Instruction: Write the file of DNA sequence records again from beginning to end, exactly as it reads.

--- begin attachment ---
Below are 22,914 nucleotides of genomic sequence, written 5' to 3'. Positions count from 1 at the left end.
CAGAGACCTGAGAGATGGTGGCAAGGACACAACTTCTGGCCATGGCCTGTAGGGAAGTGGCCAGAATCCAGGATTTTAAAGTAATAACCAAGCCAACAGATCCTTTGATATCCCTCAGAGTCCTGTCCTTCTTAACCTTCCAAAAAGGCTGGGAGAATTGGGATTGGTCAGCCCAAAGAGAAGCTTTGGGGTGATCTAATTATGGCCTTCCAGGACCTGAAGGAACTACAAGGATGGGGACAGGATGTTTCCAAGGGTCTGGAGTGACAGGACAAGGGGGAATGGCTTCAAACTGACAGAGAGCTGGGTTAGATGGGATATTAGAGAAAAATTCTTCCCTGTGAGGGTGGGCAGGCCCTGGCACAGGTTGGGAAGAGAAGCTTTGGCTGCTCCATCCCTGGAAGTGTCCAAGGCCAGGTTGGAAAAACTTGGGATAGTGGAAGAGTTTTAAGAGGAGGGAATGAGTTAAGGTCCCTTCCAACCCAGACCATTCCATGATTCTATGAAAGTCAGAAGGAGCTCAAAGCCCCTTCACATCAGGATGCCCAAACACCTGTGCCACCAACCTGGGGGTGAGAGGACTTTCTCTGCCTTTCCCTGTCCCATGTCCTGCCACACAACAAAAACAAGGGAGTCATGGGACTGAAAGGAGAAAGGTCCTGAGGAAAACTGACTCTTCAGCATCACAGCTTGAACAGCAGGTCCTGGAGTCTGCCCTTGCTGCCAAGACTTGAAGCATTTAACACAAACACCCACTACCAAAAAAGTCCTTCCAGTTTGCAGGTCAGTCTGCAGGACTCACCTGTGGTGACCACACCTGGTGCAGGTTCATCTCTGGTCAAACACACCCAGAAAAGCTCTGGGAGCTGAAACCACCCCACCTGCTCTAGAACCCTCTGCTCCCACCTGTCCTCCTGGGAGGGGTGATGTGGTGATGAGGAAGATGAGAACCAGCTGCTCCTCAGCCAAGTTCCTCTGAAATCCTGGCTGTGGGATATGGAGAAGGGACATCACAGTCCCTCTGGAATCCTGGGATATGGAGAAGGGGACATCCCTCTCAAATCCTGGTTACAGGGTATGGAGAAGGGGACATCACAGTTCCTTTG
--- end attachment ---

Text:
Below are 22,914 nucleotides of genomic sequence, written 5' to 3'. Positions count from 1 at the left end.
CAGAGACCTGAGAGATGGTGGCAAGGACACAACTTCTGGCCATGGCCTGTAGGGAAGTGGCCAGAATCCAGGATTTTAAAGTAATAACCAAGCCAACAGATCCTTTGATATCCCTCAGAGTCCTGTCCTTCTTAACCTTCCAAAAAGGCTGGGAGAATTGGGATTGGTCAGCCCAAAGAGAAGCTTTGGGGTGATCTAATTATGGCCTTCCAGGACCTGAAGGAACTACAAGGATGGGGACAGGATGTTTCCAAGGGTCTGGAGTGACAGGACAAGGGGGAATGGCTTCAAACTGACAGAGAGCTGGGTTAGATGGGATATTAGAGAAAAATTCTTCCCTGTGAGGGTGGGCAGGCCCTGGCACAGGTTGGGAAGAGAAGCTTTGGCTGCTCCATCCCTGGAAGTGTCCAAGGCCAGGTTGGAAAAACTTGGGATAGTGGAAGAGTTTTAAGAGGAGGGAATGAGTTAAGGTCCCTTCCAACCCAGACCATTCCATGATTCTATGAAAGTCAGAAGGAGCTCAAAGCCCCTTCACATCAGGATGCCCAAACACCTGTGCCACCAACCTGGGGGTGAGAGGACTTTCTCTGCCTTTCCCTGTCCCATGTCCTGCCACACAACAAAAACAAGGGAGTCATGGGACTGAAAGGAGAAAGGTCCTGAGGAAAACTGACTCTTCAGCATCACAGCTTGAACAGCAGGTCCTGGAGTCTGCCCTTGCTGCCAAGACTTGAAGCATTTAACACAAACACCCACTACCAAAAAAGTCCTTCCAGTTTGCAGGTCAGTCTGCAGGACTCACCTGTGGTGACCACACCTGGTGCAGGTTCATCTCTGGTCAAACACACCCAGAAAAGCTCTGGGAGCTGAAACCACCCCACCTGCTCTAGAACCCTCTGCTCCCACCTGTCCTCCTGGGAGGGGTGATGTGGTGATGAGGAAGATGAGAACCAGCTGCTCCTCAGCCAAGTTCCTCTGAAATCCTGGCTGTGGGATATGGAGAAGGGACATCACAGTCCCTCTGGAATCCTGGGATATGGAGAAGGGGACATCCCTCTCAAATCCTGGTTACAGGGTATGGAGAAGGGGACATCACAGTTCCTTTG